Raphael Pirker and Team BlackSheep
Back in 2003, first-person view (FPV) was little more than a half-baked idea in the mind of a young Swiss- Austrian student studying at the University of Zurich. But it was a potent mixture of “why not” attitude, plenty of spare time, and living in a scenic area that led Raphael Pirker, also known as “Trappy,” to help develop, demonstrate, and popularize FPV.
“I was really bored at university so I had a lot of spare time,” Pirker explains. Preferring his foam-wing drone to his studies, he would head into the Swiss mountains and spend hours doing line-of-sight flying. Wanting to capture the stunning scenery around him, he added a camera to his flights, thinking, “How cool would it be to film that?” Line-of-sight can be limiting at the best of times—even more so when you have the entire Swiss Alps to explore. For Pirker, that drove him to the next evolution. “I’m very lazy, and the mountain always looks better on the top looking down than from the bottom looking up,”
he says. “It was always a dream of mine to get myself up there without actually having to go up there.” With a camera already onboard, the next step was to see what the camera could see. He realized, too, that solving that problem would pave the way to fly beyond lineof- sight. “That’s where it really started to click with us what this technology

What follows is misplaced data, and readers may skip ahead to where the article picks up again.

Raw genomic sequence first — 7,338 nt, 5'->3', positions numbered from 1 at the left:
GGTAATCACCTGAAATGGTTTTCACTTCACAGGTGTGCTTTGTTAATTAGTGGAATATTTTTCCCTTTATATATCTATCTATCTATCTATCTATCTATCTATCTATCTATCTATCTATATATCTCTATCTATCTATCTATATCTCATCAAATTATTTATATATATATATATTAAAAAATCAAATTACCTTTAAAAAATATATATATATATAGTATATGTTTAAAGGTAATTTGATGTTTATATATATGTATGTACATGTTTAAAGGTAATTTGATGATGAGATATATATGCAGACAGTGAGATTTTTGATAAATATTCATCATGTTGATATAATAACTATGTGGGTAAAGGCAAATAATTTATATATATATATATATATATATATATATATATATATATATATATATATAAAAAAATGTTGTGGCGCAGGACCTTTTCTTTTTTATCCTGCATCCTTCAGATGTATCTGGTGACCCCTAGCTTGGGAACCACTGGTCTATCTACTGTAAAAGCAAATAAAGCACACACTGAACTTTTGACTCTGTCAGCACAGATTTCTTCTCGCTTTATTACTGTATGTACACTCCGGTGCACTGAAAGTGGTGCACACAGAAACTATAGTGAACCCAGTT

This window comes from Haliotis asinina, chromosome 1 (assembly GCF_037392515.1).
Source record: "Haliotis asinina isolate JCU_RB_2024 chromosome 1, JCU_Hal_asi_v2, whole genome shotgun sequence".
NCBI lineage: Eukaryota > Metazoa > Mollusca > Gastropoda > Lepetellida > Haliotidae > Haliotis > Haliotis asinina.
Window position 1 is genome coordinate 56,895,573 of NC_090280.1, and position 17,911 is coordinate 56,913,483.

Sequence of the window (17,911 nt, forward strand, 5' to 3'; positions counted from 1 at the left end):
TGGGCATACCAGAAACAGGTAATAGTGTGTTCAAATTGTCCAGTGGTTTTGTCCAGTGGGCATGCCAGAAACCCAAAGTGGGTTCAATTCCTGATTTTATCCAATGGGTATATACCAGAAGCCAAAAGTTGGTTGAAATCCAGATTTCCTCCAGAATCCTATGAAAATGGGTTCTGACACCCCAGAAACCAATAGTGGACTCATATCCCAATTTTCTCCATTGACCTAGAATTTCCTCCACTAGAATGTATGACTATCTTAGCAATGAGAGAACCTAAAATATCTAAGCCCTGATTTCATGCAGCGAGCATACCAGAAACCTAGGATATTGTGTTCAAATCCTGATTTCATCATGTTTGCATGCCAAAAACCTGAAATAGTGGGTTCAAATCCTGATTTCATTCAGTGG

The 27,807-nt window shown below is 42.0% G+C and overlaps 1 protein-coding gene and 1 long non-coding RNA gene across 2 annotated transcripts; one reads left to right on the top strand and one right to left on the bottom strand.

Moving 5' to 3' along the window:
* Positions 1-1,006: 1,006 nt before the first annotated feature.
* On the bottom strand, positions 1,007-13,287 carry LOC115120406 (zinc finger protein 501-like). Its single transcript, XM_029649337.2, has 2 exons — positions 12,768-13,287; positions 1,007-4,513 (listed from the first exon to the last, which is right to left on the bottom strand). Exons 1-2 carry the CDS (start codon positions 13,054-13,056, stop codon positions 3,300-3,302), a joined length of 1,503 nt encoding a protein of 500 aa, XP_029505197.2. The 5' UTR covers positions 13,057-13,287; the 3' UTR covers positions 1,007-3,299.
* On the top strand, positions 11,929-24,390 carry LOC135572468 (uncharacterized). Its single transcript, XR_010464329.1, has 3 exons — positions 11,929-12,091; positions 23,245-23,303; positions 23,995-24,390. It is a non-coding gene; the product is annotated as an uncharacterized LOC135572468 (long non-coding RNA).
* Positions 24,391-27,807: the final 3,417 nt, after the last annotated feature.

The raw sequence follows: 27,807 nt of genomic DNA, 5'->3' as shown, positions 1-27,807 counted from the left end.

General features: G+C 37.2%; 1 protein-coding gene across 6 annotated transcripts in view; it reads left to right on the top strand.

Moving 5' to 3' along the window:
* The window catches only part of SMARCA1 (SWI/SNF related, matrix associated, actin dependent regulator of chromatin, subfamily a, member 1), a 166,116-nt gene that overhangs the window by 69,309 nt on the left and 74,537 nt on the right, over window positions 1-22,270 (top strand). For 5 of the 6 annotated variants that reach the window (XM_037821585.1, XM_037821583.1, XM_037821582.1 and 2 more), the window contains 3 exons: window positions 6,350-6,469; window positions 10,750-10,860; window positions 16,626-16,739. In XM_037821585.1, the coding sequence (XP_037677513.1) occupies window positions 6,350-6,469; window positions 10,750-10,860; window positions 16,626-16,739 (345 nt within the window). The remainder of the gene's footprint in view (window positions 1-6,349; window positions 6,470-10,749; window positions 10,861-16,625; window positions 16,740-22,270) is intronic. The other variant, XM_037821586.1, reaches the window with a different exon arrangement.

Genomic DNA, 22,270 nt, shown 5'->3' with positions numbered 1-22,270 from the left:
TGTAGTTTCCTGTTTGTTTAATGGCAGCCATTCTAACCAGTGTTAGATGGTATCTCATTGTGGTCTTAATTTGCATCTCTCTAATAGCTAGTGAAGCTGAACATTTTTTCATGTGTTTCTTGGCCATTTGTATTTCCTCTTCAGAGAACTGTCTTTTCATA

could really do,” he says.
While no formal technology existed at the time to facilitate what Pirker had envisioned, he wasn’t the only one considering the problem. Christoph Dunkel and Remo Masina were also experimenting with FPV and quickly joined forces with Pirker to start Team BlackSheep, a drone footage and hobbyist store. Together, they discovered that everyday objects could be repurposed for their needs. “We were literally flying baby monitors and hacking up the electronics inside,” Pirker explains. “A baby monitor transmits maybe [as far as] a room or two,” he says, “but we turned that into something that can go 15, 20…even back in those days, we put up the world record of 89 kilometers,” he says, pleased with his early long-range FPV achievements.
In 2010, Pirker released a now-legendary video shot in New York in which he flew up and over the Statue of Liberty, Brooklyn Bridge, and the Manhattan skyline, quickly attracting wider attention to his exploits. “That video brought about an explosion of interest in FPV,” he says. “Overnight, we got about a thousand emails saying, ‘How can I buy this?’” Pirker, Dunkel, and Masina started building FPV aircraft to sell to consumers, making rudimentary foam wings at first, then purpose-built FPV multirotors, all sold under the Team BlackSheep brand. “We’re called Team BlackSheep for a reason,” Pirker explains. “We’ve always had this kind of rebel image. We were called the ‘black sheep’ in the local RC community because we would always come in and break all of the rules,” he says, laughing. “All three owners have this really distinct idea that, in order to change the status quo, you have to challenge it. We try to build this [way of thinking] into our products.”
Pirker proved this stance when, in 2012, the cruise liner Costa Concordia ran aground off the coast of Isola del Giglio, Italy. “When the Concordia hit shore, the Italian government turned the area into a military zone, restricting journalists’ access,” he says. “So we flew from our hotel room. We had the curtains closed all around us, with just an antenna pointing at the ship. We wanted to make a point that there are no barriers; we don’t need access or permission,” he says—although, he admits, “we got into a bit of trouble there.”